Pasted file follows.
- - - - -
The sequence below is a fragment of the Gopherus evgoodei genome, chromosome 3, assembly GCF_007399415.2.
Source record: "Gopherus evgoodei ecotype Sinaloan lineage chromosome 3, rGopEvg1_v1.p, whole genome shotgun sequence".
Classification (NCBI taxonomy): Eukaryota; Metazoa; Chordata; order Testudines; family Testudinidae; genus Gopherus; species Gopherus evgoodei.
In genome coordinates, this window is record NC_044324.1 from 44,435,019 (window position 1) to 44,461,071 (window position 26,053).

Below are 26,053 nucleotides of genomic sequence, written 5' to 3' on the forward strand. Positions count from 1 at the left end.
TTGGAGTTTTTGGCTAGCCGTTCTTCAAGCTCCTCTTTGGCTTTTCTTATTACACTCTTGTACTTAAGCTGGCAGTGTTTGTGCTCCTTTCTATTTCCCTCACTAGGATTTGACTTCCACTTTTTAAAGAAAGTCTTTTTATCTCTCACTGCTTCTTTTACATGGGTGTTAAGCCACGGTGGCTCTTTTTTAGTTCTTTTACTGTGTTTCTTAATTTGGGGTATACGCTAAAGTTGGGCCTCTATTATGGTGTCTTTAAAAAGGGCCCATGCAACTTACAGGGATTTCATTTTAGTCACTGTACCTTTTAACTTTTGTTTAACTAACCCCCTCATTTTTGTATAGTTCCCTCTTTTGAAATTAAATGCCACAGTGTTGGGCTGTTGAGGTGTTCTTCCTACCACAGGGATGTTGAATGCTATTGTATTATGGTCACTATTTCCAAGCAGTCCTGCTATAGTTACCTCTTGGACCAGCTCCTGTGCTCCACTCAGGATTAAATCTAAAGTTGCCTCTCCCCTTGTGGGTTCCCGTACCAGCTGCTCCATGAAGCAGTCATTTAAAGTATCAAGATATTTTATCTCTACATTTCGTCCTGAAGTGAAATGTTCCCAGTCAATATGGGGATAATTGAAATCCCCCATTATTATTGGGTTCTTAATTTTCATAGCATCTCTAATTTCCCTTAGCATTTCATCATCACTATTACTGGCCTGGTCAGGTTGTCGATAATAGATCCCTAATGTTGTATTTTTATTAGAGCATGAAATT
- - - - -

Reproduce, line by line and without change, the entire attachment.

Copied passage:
The sequence below is a fragment of the Gopherus evgoodei genome, chromosome 3, assembly GCF_007399415.2.
Source record: "Gopherus evgoodei ecotype Sinaloan lineage chromosome 3, rGopEvg1_v1.p, whole genome shotgun sequence".
Classification (NCBI taxonomy): Eukaryota; Metazoa; Chordata; order Testudines; family Testudinidae; genus Gopherus; species Gopherus evgoodei.
In genome coordinates, this window is record NC_044324.1 from 44,435,019 (window position 1) to 44,461,071 (window position 26,053).

Below are 26,053 nucleotides of genomic sequence, written 5' to 3' on the forward strand. Positions count from 1 at the left end.
TTGGAGTTTTTGGCTAGCCGTTCTTCAAGCTCCTCTTTGGCTTTTCTTATTACACTCTTGTACTTAAGCTGGCAGTGTTTGTGCTCCTTTCTATTTCCCTCACTAGGATTTGACTTCCACTTTTTAAAGAAAGTCTTTTTATCTCTCACTGCTTCTTTTACATGGGTGTTAAGCCACGGTGGCTCTTTTTTAGTTCTTTTACTGTGTTTCTTAATTTGGGGTATACGCTAAAGTTGGGCCTCTATTATGGTGTCTTTAAAAAGGGCCCATGCAACTTACAGGGATTTCATTTTAGTCACTGTACCTTTTAACTTTTGTTTAACTAACCCCCTCATTTTTGTATAGTTCCCTCTTTTGAAATTAAATGCCACAGTGTTGGGCTGTTGAGGTGTTCTTCCTACCACAGGGATGTTGAATGCTATTGTATTATGGTCACTATTTCCAAGCAGTCCTGCTATAGTTACCTCTTGGACCAGCTCCTGTGCTCCACTCAGGATTAAATCTAAAGTTGCCTCTCCCCTTGTGGGTTCCCGTACCAGCTGCTCCATGAAGCAGTCATTTAAAGTATCAAGATATTTTATCTCTACATTTCGTCCTGAAGTGAAATGTTCCCAGTCAATATGGGGATAATTGAAATCCCCCATTATTATTGGGTTCTTAATTTTCATAGCATCTCTAATTTCCCTTAGCATTTCATCATCACTATTACTGGCCTGGTCAGGTTGTCGATAATAGATCCCTAATGTTGTATTTTTATTAGAGCATGAAATT